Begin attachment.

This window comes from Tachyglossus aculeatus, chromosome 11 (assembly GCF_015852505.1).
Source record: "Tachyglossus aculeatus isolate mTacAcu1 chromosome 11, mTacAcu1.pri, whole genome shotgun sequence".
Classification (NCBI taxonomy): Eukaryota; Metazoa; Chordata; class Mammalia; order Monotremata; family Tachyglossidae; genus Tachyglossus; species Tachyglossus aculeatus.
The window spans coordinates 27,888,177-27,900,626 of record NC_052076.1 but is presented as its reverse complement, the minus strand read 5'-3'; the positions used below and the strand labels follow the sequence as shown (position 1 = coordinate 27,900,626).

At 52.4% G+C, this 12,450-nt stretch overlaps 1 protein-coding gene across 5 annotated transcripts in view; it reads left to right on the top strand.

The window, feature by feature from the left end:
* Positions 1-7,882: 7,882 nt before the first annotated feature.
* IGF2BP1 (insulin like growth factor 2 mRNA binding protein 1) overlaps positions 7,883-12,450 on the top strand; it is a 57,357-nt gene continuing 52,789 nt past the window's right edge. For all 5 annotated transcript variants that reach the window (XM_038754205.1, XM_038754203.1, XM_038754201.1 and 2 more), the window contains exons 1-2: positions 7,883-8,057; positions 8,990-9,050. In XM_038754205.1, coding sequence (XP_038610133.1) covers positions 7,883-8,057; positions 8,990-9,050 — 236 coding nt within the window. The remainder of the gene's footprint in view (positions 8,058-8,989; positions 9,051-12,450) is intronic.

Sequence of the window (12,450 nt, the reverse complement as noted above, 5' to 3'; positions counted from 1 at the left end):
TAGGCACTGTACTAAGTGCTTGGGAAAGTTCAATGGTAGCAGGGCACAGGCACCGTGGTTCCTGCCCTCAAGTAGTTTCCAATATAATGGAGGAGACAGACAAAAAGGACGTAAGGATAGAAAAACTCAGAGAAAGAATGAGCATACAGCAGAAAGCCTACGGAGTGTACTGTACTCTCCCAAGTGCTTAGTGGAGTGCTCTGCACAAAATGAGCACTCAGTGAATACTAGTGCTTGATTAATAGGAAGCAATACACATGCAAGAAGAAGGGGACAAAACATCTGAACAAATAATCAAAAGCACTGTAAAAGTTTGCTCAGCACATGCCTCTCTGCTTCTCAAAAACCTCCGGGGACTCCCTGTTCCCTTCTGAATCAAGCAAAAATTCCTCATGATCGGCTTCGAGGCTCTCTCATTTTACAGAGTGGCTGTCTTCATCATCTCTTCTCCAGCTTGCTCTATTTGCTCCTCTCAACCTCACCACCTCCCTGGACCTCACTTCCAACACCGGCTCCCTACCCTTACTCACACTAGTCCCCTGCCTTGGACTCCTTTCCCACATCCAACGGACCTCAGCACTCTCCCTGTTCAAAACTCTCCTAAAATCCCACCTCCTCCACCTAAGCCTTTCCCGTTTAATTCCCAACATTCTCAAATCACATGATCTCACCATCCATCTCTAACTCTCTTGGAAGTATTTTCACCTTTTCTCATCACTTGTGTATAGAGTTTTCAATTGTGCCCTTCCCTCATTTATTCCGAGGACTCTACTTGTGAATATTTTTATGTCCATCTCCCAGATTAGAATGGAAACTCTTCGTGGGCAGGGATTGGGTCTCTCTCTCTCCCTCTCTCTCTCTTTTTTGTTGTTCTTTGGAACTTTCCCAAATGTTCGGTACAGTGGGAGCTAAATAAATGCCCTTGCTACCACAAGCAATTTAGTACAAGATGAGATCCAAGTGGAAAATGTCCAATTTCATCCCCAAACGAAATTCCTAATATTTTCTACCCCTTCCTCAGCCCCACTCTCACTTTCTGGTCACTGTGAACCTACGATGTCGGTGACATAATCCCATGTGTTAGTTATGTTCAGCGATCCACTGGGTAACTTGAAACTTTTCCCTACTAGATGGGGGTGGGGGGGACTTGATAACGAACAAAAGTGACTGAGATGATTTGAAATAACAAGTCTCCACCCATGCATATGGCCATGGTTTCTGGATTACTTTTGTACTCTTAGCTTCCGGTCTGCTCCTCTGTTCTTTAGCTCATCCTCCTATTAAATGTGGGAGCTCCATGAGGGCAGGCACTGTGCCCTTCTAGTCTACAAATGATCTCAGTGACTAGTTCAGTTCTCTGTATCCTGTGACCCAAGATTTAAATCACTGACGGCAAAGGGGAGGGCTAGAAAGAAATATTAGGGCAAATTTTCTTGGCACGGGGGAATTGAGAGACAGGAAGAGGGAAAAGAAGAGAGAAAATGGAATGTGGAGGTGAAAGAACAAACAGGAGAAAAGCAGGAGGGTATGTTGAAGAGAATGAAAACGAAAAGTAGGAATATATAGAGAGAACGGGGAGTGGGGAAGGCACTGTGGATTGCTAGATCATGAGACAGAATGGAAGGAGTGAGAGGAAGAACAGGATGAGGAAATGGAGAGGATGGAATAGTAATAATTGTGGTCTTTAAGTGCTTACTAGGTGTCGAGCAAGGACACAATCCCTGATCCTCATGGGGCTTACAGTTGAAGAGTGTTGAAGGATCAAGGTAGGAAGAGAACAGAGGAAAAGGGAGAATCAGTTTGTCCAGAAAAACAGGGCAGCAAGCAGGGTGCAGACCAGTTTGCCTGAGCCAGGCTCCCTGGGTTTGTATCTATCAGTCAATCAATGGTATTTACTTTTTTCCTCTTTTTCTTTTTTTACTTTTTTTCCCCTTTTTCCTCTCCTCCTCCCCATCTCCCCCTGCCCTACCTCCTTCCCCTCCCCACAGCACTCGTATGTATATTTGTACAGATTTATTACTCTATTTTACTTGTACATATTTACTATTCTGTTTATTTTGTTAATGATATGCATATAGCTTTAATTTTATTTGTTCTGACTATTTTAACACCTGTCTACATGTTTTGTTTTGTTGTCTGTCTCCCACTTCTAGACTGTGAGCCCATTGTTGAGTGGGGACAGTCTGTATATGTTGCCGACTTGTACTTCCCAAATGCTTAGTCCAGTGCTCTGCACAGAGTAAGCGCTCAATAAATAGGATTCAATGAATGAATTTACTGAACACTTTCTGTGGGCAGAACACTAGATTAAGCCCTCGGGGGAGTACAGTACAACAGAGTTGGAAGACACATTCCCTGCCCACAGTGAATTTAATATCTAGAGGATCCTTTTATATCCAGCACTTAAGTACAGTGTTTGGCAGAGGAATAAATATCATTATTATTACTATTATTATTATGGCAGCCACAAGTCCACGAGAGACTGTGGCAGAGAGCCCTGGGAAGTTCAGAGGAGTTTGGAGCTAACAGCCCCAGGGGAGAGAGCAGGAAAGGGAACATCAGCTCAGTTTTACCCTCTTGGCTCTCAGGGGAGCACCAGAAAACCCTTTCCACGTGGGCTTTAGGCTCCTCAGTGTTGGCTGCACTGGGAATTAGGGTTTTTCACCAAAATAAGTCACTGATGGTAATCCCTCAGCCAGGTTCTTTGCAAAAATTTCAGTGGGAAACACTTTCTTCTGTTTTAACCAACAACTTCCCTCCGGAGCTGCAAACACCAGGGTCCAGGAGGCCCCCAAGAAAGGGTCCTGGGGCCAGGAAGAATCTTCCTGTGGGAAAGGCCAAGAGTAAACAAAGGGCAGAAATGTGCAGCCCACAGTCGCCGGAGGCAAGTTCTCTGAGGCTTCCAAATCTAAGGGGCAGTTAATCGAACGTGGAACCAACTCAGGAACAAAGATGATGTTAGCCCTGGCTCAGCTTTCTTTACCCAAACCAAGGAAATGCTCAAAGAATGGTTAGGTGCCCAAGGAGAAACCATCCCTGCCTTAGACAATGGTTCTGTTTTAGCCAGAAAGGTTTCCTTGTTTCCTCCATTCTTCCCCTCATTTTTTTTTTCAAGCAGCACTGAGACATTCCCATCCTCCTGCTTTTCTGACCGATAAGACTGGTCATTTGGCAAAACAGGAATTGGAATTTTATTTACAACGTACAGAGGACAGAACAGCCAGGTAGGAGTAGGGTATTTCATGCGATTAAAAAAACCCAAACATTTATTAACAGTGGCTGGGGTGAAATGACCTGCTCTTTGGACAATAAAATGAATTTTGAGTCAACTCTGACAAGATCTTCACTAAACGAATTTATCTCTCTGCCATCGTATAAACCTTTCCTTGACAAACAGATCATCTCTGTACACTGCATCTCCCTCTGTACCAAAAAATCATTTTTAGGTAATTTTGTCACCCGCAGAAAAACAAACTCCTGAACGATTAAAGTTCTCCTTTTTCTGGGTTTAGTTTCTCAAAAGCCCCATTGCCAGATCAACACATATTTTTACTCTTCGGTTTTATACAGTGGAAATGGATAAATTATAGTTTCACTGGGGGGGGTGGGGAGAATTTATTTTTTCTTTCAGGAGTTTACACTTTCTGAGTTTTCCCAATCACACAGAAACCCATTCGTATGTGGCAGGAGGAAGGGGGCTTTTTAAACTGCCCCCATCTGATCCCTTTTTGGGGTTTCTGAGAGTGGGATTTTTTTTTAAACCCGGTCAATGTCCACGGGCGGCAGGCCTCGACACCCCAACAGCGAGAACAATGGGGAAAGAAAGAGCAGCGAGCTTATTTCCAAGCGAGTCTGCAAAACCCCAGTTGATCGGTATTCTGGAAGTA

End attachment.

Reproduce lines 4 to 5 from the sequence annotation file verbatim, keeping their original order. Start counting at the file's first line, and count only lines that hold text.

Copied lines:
The window spans coordinates 27,888,177-27,900,626 of record NC_052076.1 but is presented as its reverse complement, the minus strand read 5'-3'; the positions used below and the strand labels follow the sequence as shown (position 1 = coordinate 27,900,626).

At 52.4% G+C, this 12,450-nt stretch overlaps 1 protein-coding gene across 5 annotated transcripts in view; it reads left to right on the top strand.